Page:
Commonly prescribed opioid pain medications used to treat acute and chronic pain are a significant cause of death in America. In 2014, The Center for Disease Control and Prevention (CDC) reported a total of 47,055 drug overdose deaths in the United States, 61% were directly attributed to opioids. Drug overdose deaths are the leading cause of injury death in the United States, beating out motor vehicle deaths. So how exactly did America get here? In an effort to improve pain treatment for patients, a national initiative called Pain as the 5th Vital Sign (P5VS) was rolled out in the late 1990s, requiring a pain intensity rating (0 to 10) at all clinical encounters. P5VS was meant to help improve the health and well-being of the 34 million patients in this country that suffer from chronic pain. In 2001, the Joint Commission rolled out its Pain Management Standards, which helped grow the idea of pain as a 5th vital sign. It required healthcare providers to ask every patient about their pain level. Since that time, the United States has experienced a surge in opioid prescriptions, and an increase in opioid overdose deaths.
One problem with assessing pain as a vital sign is, unlike blood pressure and oxygen saturation, it’s completely, 100% subjective. Based on a scale of 1 to 10, patients have been known to say “my pain is an 11” or even a “100”. Thus leaving the physician in an impossible predicament. Is this patient really experiencing pain far beyond the scale of 1-10? This is a leading cause for an overflow of prescription painkillers being written on a daily basis.
Another issue with the initiative is that the goal was to get the patients pain to a zero out of ten. The goal should be getting a patient to the point where they can manage their pain in their daily routine. Being functional in society and being a productive member of their family. Unfortunately for those with chronic pain, the concept of being pain-free may be unrealistic. Some with chronic pain must be completely sedated before you experience zero out of ten pain. Over prescribing of opioid pain medication will not improve your life, it has the potential to erase it, and for an opioid addiction to kick in.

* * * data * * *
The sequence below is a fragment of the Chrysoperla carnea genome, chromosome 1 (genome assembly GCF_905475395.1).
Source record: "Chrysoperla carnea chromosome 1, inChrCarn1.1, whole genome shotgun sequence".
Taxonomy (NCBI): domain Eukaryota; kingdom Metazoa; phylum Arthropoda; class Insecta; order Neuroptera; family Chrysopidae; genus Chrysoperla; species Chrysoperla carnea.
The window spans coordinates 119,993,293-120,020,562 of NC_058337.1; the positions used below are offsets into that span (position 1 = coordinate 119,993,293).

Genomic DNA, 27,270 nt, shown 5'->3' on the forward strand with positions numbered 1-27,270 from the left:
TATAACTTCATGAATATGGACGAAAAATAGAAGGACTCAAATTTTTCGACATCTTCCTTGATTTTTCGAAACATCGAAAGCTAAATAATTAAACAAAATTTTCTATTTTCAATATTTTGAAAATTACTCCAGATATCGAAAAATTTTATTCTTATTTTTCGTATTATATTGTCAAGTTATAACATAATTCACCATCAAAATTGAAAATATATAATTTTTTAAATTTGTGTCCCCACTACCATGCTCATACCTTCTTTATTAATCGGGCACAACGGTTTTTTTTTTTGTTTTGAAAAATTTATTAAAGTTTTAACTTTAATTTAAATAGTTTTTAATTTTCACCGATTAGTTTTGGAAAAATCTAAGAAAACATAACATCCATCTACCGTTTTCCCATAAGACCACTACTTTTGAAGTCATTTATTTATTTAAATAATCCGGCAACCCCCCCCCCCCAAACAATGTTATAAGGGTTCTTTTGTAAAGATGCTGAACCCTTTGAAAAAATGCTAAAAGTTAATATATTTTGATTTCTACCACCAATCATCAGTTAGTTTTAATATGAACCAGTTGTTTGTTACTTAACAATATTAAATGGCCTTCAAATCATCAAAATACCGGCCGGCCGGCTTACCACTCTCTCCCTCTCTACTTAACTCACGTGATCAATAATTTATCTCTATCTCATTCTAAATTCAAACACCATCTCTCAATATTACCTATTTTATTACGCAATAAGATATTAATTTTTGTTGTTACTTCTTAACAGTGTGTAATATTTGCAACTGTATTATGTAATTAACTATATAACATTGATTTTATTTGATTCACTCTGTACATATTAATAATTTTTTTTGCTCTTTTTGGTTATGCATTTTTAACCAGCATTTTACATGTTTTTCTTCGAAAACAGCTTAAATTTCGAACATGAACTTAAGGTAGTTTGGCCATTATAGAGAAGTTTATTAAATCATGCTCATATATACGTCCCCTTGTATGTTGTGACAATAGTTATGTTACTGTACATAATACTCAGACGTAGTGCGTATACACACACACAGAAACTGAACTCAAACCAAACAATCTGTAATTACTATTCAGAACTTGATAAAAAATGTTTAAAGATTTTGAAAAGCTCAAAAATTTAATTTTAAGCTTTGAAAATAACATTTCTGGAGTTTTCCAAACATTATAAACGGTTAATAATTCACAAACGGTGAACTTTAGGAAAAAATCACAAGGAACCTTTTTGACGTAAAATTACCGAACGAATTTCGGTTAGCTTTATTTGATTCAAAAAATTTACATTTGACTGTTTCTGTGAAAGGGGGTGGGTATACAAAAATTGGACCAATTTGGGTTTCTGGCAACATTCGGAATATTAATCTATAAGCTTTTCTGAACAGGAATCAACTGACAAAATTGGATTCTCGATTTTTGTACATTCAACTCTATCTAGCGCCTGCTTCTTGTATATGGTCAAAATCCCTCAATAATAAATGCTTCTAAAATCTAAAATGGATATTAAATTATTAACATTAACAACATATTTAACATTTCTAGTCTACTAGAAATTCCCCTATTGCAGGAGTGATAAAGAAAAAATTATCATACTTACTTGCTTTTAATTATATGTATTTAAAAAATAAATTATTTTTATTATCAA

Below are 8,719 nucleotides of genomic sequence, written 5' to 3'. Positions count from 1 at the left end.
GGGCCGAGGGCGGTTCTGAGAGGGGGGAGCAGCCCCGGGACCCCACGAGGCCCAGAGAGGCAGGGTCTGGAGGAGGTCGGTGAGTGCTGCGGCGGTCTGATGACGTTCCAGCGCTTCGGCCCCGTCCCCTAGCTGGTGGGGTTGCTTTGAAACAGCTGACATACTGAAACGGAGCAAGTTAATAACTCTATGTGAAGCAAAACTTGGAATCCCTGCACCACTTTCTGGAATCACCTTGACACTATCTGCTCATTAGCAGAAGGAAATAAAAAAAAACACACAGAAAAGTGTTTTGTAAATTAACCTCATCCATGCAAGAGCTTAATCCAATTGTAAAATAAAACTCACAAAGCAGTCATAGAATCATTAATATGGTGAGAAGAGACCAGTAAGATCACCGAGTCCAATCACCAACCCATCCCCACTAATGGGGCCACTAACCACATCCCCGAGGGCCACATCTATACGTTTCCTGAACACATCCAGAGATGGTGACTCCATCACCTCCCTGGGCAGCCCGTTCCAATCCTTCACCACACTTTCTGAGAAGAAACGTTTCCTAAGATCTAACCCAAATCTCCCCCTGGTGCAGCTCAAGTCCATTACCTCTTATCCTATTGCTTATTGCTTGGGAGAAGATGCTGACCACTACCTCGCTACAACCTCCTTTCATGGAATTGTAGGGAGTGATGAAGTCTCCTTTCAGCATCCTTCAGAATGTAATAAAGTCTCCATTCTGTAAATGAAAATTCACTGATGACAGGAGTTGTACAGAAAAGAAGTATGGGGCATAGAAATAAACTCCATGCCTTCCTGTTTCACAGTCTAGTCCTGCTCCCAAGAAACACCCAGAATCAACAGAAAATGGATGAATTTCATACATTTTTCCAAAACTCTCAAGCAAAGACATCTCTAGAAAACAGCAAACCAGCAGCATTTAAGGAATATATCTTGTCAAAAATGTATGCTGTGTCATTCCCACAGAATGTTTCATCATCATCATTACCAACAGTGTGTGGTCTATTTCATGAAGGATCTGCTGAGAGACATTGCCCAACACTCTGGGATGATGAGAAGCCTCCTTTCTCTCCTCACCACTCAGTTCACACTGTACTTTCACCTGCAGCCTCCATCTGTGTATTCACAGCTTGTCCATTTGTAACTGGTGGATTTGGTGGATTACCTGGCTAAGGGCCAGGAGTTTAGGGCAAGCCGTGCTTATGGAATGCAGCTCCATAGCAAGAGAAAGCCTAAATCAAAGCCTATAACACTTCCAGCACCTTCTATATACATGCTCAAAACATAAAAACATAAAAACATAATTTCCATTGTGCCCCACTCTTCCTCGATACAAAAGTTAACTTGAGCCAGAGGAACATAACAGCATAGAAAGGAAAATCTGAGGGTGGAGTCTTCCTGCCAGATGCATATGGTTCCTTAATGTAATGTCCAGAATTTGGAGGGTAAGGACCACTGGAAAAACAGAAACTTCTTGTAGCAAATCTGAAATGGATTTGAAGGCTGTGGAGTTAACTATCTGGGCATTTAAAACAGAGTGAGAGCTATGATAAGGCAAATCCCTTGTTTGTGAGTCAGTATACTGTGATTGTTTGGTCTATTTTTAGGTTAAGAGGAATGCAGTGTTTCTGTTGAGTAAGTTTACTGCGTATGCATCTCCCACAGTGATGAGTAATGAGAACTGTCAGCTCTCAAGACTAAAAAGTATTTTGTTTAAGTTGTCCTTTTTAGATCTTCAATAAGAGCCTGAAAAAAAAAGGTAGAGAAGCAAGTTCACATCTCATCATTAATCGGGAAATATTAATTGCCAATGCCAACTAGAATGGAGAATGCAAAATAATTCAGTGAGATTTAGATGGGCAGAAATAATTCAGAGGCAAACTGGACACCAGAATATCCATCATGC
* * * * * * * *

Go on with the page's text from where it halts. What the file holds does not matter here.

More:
The tug of war match between acute and chronic pain has effect millions. Acute pain patients are becoming addicted to opioid pain medication and those with chronic pain are finding it harder to obtain their needed prescriptions due to the crack down on opioid prescribing. Medical services for people with opioid dependence diagnoses skyrocketed more than 3,000 percent between 2007 and 2014. CNN recently released an article detailing the extend of the opioid dependence. They found that much of the increase in opioid dependence occurred since 2011, a period marked by increased attention to the problem and advocates calling on doctors to reduce the number of opioid prescriptions. Those who depended on their monthly opioid painkiller medication were switching to more powerful and cheaper street heroin to get their fix.
As America scrambles to fix the opioid epidemic currently rattling their country, new policies and laws have passed. In 2014, federal health officials reclassified certain drugs containing opioids, making refills harder to get. Last month, President Obama signed the Comprehensive Addiction and Recovery Act of 2016, which aims to make prevention and treatment more available. Most states have begun utilizing prescription drug monitoring programs, which aims to help identity and track people who are “doctor shopping “, in order to get multiple prescriptions for opioid painkillers. Pharmacists or physicians can check those databases to see if a particular patient already has a prescription for narcotics before dispensing another. Ending the epidemic is going to be an uphill battle. Millions are already addicted and needing treatment, to may be years before we see a large decrease in opioid addiction.
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